LOS ANGELES — They hugged strangers. They cried. They became a sweaty mosh pit of Shocker euphoria.
They didn’t even care that the big celebrity in the Los Angeles crowd – Ohio State grad and Grammy winner John Legend – was long-faced and disgusted.
The significantly outnumbered Shocker fans inside the Staples Center on Saturday – who witnessed WSU’s 70-66 victory over the Ohio State Buckeyes – reacted much like you would expect fans of a team not expected to make it to the Final Four to react when their team makes it to the Final Four.
“That was all-the-way intense,” said Gary Kinard, a 1983 WSU graduate who was swinging a sweat towel in the air and performing a euphorically unbalanced victory dance. “I’m in heaven right now. I’m in Shocker heaven! I’m in Shocker heaven!”
Minutes earlier, though, many of those same fans had been in intestinal distress.
The game, which the Shockers led from the start, came down to the final few seconds. Before the buzzer sounded, fans dressed in yellow and black were a mess of emotions – groaning, swaying, creating permanent worry lines in their foreheads.
But it ended the way that Scott Sutherland, a WSU junior who traveled to the game with his father, Steven, thought it would.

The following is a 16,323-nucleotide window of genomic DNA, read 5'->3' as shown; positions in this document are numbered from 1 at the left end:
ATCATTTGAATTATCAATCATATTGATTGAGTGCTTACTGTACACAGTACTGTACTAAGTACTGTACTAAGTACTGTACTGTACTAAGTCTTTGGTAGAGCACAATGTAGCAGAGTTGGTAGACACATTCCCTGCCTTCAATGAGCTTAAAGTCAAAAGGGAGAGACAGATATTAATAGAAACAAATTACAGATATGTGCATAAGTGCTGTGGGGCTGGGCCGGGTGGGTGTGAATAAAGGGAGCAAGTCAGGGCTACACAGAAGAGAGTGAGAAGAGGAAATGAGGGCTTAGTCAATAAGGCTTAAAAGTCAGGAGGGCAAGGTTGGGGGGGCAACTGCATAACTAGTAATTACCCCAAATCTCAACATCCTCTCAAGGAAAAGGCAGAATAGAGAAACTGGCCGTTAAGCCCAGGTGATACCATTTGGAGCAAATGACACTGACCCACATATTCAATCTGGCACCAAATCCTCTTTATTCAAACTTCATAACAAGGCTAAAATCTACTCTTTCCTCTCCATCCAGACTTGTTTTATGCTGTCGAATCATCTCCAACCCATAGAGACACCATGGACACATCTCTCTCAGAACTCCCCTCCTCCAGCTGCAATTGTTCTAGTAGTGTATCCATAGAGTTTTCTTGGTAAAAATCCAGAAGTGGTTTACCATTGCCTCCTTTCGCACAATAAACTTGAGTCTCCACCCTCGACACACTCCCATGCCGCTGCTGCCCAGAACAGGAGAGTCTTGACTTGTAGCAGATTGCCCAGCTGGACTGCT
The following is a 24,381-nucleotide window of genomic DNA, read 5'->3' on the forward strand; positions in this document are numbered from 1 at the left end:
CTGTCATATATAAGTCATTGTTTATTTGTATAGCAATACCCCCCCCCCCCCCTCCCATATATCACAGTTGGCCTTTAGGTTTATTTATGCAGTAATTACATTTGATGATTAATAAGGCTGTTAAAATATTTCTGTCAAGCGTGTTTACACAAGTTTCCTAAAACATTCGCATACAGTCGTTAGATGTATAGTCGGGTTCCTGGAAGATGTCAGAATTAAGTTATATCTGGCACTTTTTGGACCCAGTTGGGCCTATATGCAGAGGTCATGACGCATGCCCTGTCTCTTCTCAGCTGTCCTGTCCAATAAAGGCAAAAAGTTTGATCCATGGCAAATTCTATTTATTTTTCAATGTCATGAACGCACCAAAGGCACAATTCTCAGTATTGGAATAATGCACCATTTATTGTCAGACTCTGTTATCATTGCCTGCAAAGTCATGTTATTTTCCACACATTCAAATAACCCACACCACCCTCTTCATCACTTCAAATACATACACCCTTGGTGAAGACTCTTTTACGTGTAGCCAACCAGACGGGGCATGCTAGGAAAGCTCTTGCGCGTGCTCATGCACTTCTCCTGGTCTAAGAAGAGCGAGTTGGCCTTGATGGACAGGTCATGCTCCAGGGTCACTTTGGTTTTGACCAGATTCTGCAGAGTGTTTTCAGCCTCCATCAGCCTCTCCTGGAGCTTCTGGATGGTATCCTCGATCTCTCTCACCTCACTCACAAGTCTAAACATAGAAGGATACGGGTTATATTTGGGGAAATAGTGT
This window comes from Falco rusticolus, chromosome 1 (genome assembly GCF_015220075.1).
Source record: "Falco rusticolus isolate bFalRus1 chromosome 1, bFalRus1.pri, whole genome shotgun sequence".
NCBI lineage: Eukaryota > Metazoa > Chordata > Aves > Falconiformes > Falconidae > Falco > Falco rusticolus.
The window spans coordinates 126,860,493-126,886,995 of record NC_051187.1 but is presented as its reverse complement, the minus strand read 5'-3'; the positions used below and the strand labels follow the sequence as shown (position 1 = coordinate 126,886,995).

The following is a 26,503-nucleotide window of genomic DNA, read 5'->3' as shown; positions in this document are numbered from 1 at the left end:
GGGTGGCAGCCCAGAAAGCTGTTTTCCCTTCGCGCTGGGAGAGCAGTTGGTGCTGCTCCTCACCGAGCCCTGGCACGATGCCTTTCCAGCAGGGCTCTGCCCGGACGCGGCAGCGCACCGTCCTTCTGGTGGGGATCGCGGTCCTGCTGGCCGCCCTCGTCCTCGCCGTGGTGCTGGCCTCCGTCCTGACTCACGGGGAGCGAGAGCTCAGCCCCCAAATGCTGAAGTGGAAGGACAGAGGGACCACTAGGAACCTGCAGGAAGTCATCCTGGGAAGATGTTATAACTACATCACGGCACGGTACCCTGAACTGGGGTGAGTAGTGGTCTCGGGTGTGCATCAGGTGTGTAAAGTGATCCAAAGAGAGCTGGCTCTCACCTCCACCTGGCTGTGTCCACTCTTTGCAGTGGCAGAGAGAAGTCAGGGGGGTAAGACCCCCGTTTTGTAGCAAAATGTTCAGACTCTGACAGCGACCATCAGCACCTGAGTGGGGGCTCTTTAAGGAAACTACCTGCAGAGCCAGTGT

“Ohio State is a great team,” he said. “But I knew if we played the way we had been playing, we had a real shot.”
When he was done with his first round of on-court interviews, head coach Gregg Marshall climbed into the stands to accept high fives from the fans, who included Elizabeth King, president and CEO of the WSU Foundation. She described the national publicity the win will bring to WSU as something the university could never buy.
And she described Marshall as a coach who doesn’t forget who helped get his team the win.
“He’s so personable and humble, and he recognizes that it’s the fans who have helped the team,” she said.
After the net was cut, player Ron Baker from Scott City was called in front of the fan section, and the pep band fired up a round of “Happy Birthday.” Saturday was his 20th birthday.
As the net was being cut down, WSU graduate Eddy Brotemarkle, who had just achieved his goal of meeting and having his picture taken with childhood hero Reggie Miller, said his immediate plans included a trip to Atlanta.
“I booked my tickets while they were cutting down the net,” he said.
Fans shouted at John Bardo, president of the university, to cancel classes at WSU. That’s a no-go, he said, never losing his smile.
Chadrack Lufile, a junior forward for the Shockers, came into the stands to hug fans. So did senior center Ehimen Orukpe.
A stoic-faced usher, who had tried in vain to keep fans under control in the final moments of the game, finally smiled.
“Have fun in Atlanta,” he told fans.
The win means the Shockers are the only team from Kansas left in the tournament, after the University of Kansas and Kansas State University were both eliminated.
A sign in the crowd, waved throughout the game by a Shocker fan, featured a drawing of the state with a dot for Lawrence and a dot for Manhattan.
It read: “Don’t worry. We’ve got this one.”